Latin America’s two largest nations by population and by economy both went into a radically new direction during the last presidential elections. Andrés Manuel López Obrador and Jair Bolsonaro are the faces of this new direction. The winning formula of both nationalist leaders consists most importantly of their fight against corrupt elites.

Brazil will go to the polls on October 28 for the run-off between the two last candidates, Jair Bolsonaro and Fernando Haddad, but Bolsonaro will most likely be elected president of Brazil. Polls give the rightwing congressman 59% versus 41% for his rival. Bolsonaro seems to be winning because of several crises in Brazil. First, a crisis of violent crime; the country saw a record 63,880 homicides in 2017, up 2.9% from 2016. Second, a political crisis marked by corruption. The Car Wash corruption cases have led to investigations and indictments of leading figures in every big political party and discredited the entire political class. Third, Brazil is struggling with an economic crisis. The country is emerging from its worst-ever recession and is recovering only slowly. Budget deficit is 8% of GDP and the government debt has spiraled from 60% to 84% of GDP in four years’ time. As the Brazilian population lost faith in the established political system to fight these crises, the answer was the election of an extreme alternative: a former army officer with a “law-and-order” style of governance, who wants to relax gun laws and is pro-torture. In order to address the economic hard times in the country, Bolsonaro envisions a key role for the private sector. Currently, Brazil ranks 153d out of 180 countries evaluated on the degree to which countries pursue free market economics, according the Heritage Foundation’s Index of Economic Freedom. Although Bolsonaro has provided little detail about his economic agenda, his focus will be on market-friendly policy and privatizing state enterprises. This poses a stark contrast to his entire career up until now, as he has heretofore focused on nationalizing economic policy. Furthermore, he has promised to revoke many protective laws for the tropical forests in order to open more lands for Brazil’s powerful agribusiness. In terms of foreign policy, Bolsonaro plans to put this in the hands of a diplomat who has praised the nationalist agenda of U.S. President Donald Trump. Policy experts said the choice fits conservative firebrand Jair Bolsonaro’s plan to make Brazil’s most dramatic foreign policy shift in decades. Bolsonaro has already vowed to rethink membership in developing nation blocs Mercosur and BRICS and move the country’s embassy in Israel to Jerusalem, embracing Trump as few in Latin America have done. As one Brazilian academic told the Washington Post: “Brazil is now surfing the wave of global conservatism, an anti-globalist movement all across the world.” To sum up, Brazil is desperate for change and Bolsonaro appears to be the person Brazilians will choose to be that agent of change. But Brazil is a country of more than 200 million people, with an array of entrenched interests that logically preclude political extremism. The new president will have to operate in an extremely divided and diverse parliament (the senate has representatives from 21 different parties). Although Bolsonaro is elected on the basis of his promises to save the country from its current political and economic crises, it is not clear whether he would get very far.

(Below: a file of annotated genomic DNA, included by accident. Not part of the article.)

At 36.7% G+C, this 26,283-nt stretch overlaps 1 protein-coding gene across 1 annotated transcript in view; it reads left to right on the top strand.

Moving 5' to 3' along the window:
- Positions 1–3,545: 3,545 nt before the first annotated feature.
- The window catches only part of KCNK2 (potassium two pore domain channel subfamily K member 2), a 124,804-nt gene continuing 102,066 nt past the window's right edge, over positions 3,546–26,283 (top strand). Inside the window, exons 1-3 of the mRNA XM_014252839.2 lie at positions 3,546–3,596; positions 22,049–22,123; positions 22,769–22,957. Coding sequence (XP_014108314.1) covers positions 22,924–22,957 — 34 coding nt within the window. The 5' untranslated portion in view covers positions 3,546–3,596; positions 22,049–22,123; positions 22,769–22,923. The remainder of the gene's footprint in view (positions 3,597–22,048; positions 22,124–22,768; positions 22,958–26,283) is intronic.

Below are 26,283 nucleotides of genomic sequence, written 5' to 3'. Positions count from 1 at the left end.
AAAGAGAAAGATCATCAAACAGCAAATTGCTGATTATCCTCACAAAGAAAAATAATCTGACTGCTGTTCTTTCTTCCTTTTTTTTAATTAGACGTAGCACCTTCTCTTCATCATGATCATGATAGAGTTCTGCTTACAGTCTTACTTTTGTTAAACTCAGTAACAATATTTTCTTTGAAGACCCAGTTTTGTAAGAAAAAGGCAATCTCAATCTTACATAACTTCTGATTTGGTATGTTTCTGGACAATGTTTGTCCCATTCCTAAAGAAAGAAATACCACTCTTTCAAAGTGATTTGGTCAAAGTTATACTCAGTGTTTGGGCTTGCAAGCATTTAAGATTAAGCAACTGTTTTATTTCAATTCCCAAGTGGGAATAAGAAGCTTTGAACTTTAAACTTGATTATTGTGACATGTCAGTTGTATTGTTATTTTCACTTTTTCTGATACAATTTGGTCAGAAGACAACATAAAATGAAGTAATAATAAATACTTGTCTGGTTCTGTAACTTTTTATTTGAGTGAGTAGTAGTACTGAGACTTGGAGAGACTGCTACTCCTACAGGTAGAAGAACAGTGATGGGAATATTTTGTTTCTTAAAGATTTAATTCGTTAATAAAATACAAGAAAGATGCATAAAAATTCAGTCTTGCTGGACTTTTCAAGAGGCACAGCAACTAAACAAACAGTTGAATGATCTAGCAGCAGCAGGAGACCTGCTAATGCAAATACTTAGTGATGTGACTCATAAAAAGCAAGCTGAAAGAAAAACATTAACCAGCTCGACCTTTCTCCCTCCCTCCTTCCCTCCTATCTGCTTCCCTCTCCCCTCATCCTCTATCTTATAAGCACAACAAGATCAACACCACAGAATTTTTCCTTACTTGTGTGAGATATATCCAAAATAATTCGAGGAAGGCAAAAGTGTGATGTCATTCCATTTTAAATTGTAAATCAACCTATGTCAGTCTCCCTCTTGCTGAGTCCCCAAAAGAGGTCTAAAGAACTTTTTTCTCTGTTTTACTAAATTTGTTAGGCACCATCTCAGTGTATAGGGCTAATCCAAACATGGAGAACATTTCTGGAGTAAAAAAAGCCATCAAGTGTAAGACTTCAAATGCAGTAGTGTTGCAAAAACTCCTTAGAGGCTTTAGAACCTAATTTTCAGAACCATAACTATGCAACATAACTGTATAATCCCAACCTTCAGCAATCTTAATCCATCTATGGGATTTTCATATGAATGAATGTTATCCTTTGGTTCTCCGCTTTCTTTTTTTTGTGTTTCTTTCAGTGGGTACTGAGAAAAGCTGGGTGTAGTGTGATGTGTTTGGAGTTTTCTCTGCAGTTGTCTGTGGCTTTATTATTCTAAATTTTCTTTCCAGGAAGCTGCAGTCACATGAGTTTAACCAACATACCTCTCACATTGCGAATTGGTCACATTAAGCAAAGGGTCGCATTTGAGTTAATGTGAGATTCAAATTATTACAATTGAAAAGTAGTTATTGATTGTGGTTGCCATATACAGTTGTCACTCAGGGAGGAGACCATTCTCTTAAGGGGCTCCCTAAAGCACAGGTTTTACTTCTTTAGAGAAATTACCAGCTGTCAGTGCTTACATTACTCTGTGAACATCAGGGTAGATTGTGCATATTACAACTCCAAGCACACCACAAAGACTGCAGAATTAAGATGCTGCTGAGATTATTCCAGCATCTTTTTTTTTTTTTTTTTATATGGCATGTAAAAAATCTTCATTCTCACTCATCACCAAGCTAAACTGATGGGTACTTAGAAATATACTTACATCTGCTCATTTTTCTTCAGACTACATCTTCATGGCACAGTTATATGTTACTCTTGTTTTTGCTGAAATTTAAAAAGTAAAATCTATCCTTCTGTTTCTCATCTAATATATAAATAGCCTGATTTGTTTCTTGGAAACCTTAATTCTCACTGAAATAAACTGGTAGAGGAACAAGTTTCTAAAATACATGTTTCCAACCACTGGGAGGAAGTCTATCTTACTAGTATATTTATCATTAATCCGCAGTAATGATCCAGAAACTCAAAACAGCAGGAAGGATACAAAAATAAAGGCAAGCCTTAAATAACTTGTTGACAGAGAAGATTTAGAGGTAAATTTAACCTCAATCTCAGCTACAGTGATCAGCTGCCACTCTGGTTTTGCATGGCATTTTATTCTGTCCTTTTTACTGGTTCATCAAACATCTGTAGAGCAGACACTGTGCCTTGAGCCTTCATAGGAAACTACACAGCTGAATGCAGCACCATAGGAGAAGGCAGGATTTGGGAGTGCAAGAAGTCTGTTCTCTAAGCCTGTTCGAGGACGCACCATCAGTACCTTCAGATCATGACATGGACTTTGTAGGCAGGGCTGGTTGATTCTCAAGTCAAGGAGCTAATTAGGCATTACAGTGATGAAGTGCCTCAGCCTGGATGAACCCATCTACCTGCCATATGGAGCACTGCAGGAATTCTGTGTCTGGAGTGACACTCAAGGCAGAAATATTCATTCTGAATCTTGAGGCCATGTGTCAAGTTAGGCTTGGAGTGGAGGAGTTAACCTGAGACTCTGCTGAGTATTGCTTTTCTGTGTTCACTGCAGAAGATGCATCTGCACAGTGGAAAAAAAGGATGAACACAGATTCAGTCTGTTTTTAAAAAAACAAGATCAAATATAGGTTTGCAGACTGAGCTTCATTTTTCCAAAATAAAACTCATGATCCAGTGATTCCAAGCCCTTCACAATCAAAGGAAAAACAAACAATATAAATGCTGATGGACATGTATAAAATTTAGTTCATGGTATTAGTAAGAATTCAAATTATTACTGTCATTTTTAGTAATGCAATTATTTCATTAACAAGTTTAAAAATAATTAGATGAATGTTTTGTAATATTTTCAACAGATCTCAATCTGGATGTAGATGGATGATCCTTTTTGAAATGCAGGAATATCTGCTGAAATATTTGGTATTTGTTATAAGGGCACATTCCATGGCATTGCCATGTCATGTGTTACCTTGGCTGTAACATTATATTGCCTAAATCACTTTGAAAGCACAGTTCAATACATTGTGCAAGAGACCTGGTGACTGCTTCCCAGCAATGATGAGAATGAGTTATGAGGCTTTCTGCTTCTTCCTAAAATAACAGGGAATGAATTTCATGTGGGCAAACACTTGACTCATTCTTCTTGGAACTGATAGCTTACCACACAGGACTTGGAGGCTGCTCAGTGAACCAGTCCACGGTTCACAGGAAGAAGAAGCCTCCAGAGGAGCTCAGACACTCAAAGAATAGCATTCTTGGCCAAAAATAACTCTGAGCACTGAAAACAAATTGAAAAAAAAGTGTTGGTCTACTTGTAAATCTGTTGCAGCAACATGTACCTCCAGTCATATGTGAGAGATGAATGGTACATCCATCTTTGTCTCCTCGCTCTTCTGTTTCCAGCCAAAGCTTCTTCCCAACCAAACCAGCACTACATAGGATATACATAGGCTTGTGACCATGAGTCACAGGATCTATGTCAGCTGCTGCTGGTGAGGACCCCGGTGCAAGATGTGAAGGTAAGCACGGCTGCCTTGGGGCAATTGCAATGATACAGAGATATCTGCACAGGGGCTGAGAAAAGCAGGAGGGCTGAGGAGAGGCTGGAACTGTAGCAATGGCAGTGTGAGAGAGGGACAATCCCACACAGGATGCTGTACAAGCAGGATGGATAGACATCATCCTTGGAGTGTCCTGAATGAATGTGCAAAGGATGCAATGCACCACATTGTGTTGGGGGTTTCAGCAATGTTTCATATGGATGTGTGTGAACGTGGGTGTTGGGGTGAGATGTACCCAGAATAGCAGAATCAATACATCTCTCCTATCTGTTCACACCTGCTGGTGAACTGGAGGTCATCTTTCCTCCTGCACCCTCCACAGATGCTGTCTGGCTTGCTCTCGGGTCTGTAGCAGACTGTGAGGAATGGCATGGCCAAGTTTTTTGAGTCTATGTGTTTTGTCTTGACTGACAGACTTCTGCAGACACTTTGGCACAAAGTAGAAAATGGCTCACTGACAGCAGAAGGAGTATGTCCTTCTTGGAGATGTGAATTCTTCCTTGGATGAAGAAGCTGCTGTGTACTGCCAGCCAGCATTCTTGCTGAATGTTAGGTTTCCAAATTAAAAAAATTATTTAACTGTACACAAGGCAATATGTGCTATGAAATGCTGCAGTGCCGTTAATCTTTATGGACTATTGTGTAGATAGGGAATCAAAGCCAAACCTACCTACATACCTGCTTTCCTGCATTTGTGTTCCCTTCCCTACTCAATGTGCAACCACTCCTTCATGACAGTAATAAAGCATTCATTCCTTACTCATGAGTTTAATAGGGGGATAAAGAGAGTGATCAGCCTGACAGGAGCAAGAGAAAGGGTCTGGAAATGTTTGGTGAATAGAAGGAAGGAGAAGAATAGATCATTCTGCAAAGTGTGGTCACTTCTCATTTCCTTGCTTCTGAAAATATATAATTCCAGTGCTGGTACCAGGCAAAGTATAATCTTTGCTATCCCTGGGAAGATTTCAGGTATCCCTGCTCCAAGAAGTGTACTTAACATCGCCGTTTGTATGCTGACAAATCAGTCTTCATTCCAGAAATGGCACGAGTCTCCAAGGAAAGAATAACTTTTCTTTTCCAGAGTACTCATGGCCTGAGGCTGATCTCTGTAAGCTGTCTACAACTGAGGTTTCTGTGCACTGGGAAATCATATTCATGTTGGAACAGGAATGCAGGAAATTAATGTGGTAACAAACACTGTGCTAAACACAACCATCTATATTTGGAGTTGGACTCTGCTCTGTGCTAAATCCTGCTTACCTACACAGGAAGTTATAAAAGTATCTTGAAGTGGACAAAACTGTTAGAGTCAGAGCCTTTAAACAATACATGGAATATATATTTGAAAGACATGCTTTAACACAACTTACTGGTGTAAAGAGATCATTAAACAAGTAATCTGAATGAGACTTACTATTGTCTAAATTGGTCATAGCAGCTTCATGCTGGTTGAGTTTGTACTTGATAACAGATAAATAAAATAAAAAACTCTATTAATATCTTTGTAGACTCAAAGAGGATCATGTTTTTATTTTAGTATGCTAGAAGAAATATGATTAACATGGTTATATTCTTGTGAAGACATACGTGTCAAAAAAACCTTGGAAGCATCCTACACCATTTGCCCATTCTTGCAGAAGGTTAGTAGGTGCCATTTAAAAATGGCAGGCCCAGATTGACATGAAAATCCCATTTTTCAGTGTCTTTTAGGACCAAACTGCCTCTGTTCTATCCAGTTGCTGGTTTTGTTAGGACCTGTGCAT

In Mexico, where presidential elections already took place a few months earlier, the new president has already been caught up by this reality. The promises Obrador made during his presidential campaign are already colliding with the complexity of the politically divided country. Currently, he is moving around the country, trying to whittle down his supporters’ outsize expectations. This means that both Mexico and Brazil are heading for uncertainty and their new leaders will be urged to cope with the polarized political landscape and domestic affairs.

RISKS MARKED ON THE RISK RADAR AS NUMBER 1: Protectionism / reform LatAm

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